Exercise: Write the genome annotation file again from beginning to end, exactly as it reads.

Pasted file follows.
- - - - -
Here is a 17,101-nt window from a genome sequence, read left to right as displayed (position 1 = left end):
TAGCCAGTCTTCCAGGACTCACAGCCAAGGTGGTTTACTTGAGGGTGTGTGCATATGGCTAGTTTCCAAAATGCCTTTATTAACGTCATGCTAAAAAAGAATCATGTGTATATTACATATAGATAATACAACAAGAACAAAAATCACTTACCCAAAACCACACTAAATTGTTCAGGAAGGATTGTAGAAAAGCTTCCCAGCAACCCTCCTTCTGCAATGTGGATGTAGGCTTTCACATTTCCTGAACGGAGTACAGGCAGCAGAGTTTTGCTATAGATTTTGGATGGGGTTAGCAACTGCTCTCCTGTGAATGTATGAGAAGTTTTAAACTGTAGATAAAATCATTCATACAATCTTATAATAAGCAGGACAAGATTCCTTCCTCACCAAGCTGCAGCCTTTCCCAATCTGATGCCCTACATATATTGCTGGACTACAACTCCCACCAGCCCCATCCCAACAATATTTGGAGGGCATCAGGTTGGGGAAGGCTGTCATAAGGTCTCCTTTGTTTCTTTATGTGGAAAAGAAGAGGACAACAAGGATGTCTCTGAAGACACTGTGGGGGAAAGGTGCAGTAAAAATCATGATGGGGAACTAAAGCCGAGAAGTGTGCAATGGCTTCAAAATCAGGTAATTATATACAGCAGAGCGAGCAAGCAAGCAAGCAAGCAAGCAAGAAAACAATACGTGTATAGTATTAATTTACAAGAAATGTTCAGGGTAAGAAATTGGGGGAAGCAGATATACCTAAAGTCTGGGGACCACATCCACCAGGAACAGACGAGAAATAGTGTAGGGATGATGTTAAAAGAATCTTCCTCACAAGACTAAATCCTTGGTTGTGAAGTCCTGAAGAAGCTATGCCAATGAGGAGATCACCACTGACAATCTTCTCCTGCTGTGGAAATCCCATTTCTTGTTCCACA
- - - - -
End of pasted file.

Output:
Here is a 17,101-nt window from a genome sequence, read left to right as displayed (position 1 = left end):
TAGCCAGTCTTCCAGGACTCACAGCCAAGGTGGTTTACTTGAGGGTGTGTGCATATGGCTAGTTTCCAAAATGCCTTTATTAACGTCATGCTAAAAAAGAATCATGTGTATATTACATATAGATAATACAACAAGAACAAAAATCACTTACCCAAAACCACACTAAATTGTTCAGGAAGGATTGTAGAAAAGCTTCCCAGCAACCCTCCTTCTGCAATGTGGATGTAGGCTTTCACATTTCCTGAACGGAGTACAGGCAGCAGAGTTTTGCTATAGATTTTGGATGGGGTTAGCAACTGCTCTCCTGTGAATGTATGAGAAGTTTTAAACTGTAGATAAAATCATTCATACAATCTTATAATAAGCAGGACAAGATTCCTTCCTCACCAAGCTGCAGCCTTTCCCAATCTGATGCCCTACATATATTGCTGGACTACAACTCCCACCAGCCCCATCCCAACAATATTTGGAGGGCATCAGGTTGGGGAAGGCTGTCATAAGGTCTCCTTTGTTTCTTTATGTGGAAAAGAAGAGGACAACAAGGATGTCTCTGAAGACACTGTGGGGGAAAGGTGCAGTAAAAATCATGATGGGGAACTAAAGCCGAGAAGTGTGCAATGGCTTCAAAATCAGGTAATTATATACAGCAGAGCGAGCAAGCAAGCAAGCAAGCAAGCAAGAAAACAATACGTGTATAGTATTAATTTACAAGAAATGTTCAGGGTAAGAAATTGGGGGAAGCAGATATACCTAAAGTCTGGGGACCACATCCACCAGGAACAGACGAGAAATAGTGTAGGGATGATGTTAAAAGAATCTTCCTCACAAGACTAAATCCTTGGTTGTGAAGTCCTGAAGAAGCTATGCCAATGAGGAGATCACCACTGACAATCTTCTCCTGCTGTGGAAATCCCATTTCTTGTTCCACA